Let's look at the general steps required to remove an old Windows certificate authority without affecting previously issued certificates.

Overview of the process

Removing an old certificate authority generally involves the steps below. Note that additional steps may vary depending on the infrastructure configuration of each organization's certificate authority.

  1. Identify the Authority Information Access (AIA) and CRL distribution points (CDP).
  2. Disable Delta CRL and configure an extended CRL publication interval.
  3. Copy the old certificate authority's certificate and CRL files to the new server hosting the CertData.
  4. Redirect the AIA and CRL distribution points.
  5. Remove all certificate templates available on the old CA.
  6. Document certificates issued by templates from the old certificate authority.

Identify the AIA and CDP distribution points

First, we must identify the AIA and CDP. Open the Certificate Authority Management Console. Right-click the name of your Certificate Authority Server in the tree, and select Properties. In the properties dialog box, select the Extensions tab. Note the AIA and CDP distribution points. Here, you will ignore the listings for LDAP and the local c:\%windir% location.

Document the CDP location on your old certificate server

Document the CDP location on your old certificate server

Do the same for the AIA URLs.

Document the Authority Information Access AIA

Document the Authority Information Access AIA

Disable Delta CRL and configure an extended CRL publication interval

In the Certificate Authority Management Console, right-click your Revoked Certificates folder, and click Properties. Here, we need to uncheck the Publish Delta CRLs checkbox. Then, we need to set an extended publication interval for the certificate revocation list (CRL).

Unchecking Publish Delta CRLs and setting an extended CRL publication interval

Unchecking Publish Delta CRLs and setting an extended CRL publication interval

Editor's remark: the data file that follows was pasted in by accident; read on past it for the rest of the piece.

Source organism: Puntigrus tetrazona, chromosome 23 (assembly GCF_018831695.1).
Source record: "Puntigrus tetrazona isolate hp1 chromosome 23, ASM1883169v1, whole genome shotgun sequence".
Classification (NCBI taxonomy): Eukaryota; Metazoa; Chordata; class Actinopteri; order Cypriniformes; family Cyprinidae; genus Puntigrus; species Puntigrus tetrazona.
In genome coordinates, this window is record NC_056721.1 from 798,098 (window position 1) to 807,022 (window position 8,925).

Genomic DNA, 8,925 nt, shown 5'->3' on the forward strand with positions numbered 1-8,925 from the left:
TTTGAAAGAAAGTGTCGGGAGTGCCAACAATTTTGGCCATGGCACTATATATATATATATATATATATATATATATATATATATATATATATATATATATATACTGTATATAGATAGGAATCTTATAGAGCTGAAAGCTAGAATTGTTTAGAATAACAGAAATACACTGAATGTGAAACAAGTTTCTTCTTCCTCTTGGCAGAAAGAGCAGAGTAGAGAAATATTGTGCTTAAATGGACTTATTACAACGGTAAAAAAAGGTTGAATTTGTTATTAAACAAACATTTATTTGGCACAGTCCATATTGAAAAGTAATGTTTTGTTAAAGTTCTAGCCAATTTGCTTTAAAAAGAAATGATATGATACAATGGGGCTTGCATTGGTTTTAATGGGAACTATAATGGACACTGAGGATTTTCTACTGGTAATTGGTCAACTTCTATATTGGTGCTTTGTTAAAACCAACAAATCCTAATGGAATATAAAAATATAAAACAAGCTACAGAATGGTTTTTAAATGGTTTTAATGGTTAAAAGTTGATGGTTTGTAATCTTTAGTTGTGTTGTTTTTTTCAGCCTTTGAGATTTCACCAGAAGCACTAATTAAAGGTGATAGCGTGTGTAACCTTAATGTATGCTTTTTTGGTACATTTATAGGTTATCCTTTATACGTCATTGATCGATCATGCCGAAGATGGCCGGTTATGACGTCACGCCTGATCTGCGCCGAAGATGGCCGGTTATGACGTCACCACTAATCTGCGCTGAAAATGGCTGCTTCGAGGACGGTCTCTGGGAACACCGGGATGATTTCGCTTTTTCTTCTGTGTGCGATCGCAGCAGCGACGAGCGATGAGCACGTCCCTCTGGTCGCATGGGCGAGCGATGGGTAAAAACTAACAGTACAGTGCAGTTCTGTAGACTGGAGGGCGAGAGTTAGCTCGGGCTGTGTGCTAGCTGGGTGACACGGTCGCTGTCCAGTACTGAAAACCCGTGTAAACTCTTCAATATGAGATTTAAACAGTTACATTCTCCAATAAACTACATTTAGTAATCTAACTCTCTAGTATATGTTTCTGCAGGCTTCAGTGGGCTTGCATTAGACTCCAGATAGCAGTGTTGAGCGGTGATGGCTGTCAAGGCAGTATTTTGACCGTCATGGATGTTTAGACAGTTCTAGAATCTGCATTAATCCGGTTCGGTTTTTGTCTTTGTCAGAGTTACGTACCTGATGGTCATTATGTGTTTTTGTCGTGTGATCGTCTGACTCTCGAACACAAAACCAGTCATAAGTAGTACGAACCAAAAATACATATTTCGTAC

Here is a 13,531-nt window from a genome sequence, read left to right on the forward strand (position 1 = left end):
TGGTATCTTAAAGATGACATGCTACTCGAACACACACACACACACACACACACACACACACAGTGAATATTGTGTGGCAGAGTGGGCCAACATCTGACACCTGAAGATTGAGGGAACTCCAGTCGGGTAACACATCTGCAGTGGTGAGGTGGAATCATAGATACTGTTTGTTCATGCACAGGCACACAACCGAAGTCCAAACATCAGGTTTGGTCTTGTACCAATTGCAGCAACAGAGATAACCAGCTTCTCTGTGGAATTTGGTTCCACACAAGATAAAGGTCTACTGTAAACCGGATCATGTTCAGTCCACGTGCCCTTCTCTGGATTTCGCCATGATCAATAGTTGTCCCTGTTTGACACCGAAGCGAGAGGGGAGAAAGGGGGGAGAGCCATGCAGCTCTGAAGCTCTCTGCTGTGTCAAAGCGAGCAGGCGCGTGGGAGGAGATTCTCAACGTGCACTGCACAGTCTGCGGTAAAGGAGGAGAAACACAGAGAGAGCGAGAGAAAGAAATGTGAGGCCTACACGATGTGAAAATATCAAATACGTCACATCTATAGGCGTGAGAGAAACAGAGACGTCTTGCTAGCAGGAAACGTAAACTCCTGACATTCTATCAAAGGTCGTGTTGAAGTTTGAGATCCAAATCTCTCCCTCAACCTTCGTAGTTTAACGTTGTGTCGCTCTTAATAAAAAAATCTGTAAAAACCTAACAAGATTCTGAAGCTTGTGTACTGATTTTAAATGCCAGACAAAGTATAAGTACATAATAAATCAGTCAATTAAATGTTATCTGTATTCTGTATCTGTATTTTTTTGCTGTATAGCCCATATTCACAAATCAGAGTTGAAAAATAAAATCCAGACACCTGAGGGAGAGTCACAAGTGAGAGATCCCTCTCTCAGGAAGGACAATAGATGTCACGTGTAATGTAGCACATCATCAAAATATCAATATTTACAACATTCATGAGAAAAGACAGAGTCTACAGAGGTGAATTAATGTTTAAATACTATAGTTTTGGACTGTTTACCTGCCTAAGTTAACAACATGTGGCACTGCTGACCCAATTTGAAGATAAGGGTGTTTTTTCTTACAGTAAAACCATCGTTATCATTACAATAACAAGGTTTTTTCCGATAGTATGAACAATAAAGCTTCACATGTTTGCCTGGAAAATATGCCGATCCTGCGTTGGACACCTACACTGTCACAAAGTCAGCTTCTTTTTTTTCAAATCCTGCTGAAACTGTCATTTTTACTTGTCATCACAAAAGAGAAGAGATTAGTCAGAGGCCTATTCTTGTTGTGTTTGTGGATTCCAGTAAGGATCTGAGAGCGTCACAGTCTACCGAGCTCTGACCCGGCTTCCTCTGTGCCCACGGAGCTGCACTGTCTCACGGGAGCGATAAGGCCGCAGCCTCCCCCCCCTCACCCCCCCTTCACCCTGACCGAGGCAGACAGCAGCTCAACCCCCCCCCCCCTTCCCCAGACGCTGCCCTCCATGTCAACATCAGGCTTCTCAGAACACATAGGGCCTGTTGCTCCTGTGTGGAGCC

Once you have changed the CRL publishing parameters, open the command prompt and run the following from the command line: certutil -crl. This command issues a new certificate revocation list (CRL).

Copy the old CA's certificate and CRL files to the new server

The CertData directory is a special directory that provides access to important certificate files for domain users and computers, including workstations and servers. This folder is created as a virtual directory under the default website.

We need to copy the old certification authority's certificate and CRL files to the new server. Your new server will host the http://crl.yourdomain.com/CertData virtual directory. The files are found in the %windir%\System32\CertSrv\CertEnroll directory and need to be copied to the new server directory hosting the CertData folder.

Copy the CRL and certificate files from the old certificate authority to the new

Copy the CRL and certificate files from the old certificate authority to the new

Copy the certificate and CRL files to your new Certificate Authority Server, which hosts the CertData virtual directory.

Redirect the AIA and CRL distribution points

Now, we need to redirect the AIA and CRL distribution points to the new server hosting the CertData directory. You can accomplish the redirection in a couple of ways, including:

  • IIS redirection
  • DNS CNAME redirection

This redirects all new requests for the old server to the new Certificate Authority server hosting the CertData virtual directory.